Exercise 2: List 3 things that would make today amazing
- Writing a to-do list and executing everything important
- Staying calm, when my Co-workers tells me their story about how “Smokey” got frostbite on his paw
- Dominating my workout today at the gym
Exercise 3: Write down an affirmation sentence (even if it’s not true).
- I am going to be completely present in all of my interactions. I will look people in the eye and be more assertive.
In The PM:
Every night, open your journal and review the day. Did you do the things you said you would? This also helps identify actions that move you forward and acknowledge good things from the day.
Exercise 4: Write down 3 things that were amazing about today
- Connecting with a friend who is pushing me to do better things
- My beet, walnut and blue cheese salad at lunch
- I stayed present and unreactive when my co-worker spent the entire morning telling me about “Smokey’s” funny habit of smiling while he eats
Exercise 5: Write down 1 thing I could have done better.
1. I got frustrated with my significant other when they had a bad day and just wanted to talk.
What does gratitude actually do?
- There is a lot going on with the subconscious mind when you start a gratitude practice and it is going to affect everyone differently. For me, I found it very helpful for getting over ridiculous things at work that used to annoy me (read Smokey example above).
- There are also measureable physical reactions going on specifically in the brain. For example Gratitude focuses your RAS (reticular activating system). The RAS is a bundle of nerves that are attached to your brain stem and act as a filter for everything going in and out of your brain. When you focus your attention on the positive parts of life, guess what happens?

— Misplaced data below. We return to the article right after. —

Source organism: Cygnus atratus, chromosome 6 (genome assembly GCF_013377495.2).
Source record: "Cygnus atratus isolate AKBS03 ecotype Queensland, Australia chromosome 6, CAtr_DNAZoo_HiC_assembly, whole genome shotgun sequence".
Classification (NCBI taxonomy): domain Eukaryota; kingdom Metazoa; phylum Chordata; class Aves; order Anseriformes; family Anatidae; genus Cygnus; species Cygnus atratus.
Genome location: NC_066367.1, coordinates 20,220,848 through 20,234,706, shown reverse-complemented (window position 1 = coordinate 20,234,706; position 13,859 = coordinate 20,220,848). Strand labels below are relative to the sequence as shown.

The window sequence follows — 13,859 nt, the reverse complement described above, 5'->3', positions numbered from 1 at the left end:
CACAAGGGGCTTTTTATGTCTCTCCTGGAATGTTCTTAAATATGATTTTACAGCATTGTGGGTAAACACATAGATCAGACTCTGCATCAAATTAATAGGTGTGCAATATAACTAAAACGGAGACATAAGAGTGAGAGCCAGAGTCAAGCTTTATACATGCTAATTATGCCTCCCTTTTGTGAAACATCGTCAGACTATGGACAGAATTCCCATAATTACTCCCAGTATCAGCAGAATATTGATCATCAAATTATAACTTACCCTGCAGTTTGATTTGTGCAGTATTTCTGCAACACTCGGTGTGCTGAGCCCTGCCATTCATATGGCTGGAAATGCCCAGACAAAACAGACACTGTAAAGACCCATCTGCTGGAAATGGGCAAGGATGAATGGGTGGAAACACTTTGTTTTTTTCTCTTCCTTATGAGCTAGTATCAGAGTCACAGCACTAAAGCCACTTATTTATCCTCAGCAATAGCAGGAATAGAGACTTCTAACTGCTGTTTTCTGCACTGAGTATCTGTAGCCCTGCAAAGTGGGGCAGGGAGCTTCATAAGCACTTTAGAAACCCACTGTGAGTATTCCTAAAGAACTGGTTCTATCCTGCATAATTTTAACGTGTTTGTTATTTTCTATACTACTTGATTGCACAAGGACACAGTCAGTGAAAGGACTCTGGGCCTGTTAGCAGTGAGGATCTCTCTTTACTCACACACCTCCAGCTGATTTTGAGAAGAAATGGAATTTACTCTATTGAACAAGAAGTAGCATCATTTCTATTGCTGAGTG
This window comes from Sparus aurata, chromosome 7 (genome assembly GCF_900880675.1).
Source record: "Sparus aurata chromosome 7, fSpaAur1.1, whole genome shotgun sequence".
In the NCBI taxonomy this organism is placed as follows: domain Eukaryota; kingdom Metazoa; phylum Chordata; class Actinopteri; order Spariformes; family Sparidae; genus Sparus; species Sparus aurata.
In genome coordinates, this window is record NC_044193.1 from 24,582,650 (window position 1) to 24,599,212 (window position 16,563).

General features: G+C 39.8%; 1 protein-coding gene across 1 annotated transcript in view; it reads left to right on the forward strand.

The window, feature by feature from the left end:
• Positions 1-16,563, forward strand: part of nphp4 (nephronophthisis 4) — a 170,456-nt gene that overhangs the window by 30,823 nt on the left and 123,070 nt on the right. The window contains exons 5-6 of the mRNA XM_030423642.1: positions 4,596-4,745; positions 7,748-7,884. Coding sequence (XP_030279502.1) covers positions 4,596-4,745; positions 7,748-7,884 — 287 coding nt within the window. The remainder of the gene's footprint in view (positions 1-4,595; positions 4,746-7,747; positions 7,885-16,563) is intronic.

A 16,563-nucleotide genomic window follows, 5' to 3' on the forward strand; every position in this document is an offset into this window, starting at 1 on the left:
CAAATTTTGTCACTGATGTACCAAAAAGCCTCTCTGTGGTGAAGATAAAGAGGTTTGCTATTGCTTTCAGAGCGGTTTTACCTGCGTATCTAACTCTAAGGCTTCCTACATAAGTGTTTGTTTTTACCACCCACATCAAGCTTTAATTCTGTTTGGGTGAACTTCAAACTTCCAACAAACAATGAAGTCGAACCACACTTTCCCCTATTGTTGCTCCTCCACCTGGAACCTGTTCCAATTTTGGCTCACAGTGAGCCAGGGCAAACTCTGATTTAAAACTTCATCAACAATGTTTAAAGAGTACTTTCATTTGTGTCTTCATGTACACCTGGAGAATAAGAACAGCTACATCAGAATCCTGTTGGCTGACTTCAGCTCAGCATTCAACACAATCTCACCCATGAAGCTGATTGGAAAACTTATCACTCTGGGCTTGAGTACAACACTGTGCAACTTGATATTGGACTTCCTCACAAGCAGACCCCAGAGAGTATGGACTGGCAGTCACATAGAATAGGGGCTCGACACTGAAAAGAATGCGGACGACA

- PFC (Pre-Frontal cortex) activity also increases. This the part of your brain associated with willpower and problem solving. In other words, gratitude creates resilience. Resilient people activate their PFC and resistant people activate their fight or flight nervous system.
- What happens when you are mad or frustrated with someone? Use gratitude as the first step of forgiveness process. Trust me, it is much better than holding a grudge.
- Finally and possibly most importantly, it expands your self-concept. Doing so, allows you to give more and put more energy out into the universe. Seeing the true value you bring and want to bring to the world is an incredible and powerful feeling.
self-concept according to human psychologist Carl Rodgers is:
- Self-image, or how you see yourself.
- Self-esteem, or how much you value yourself.
- Ideal self, or how you wish you could be.
What Gratitude is not
There are no smoke and mirrors with gratitude and what you see is what you get. If someone promises to take you to another planet or they have innate knowledge about a looming apocalyptic event. Time to walk away.
Taking Massive action
As I stated before there is no reason to wait and do research. Open up a notebook and start right this second.
Also, think of someone who would benefit from this article. Forward the link and help them reach their goals.
If you actually read this post, reward yourself by jamming out to this song: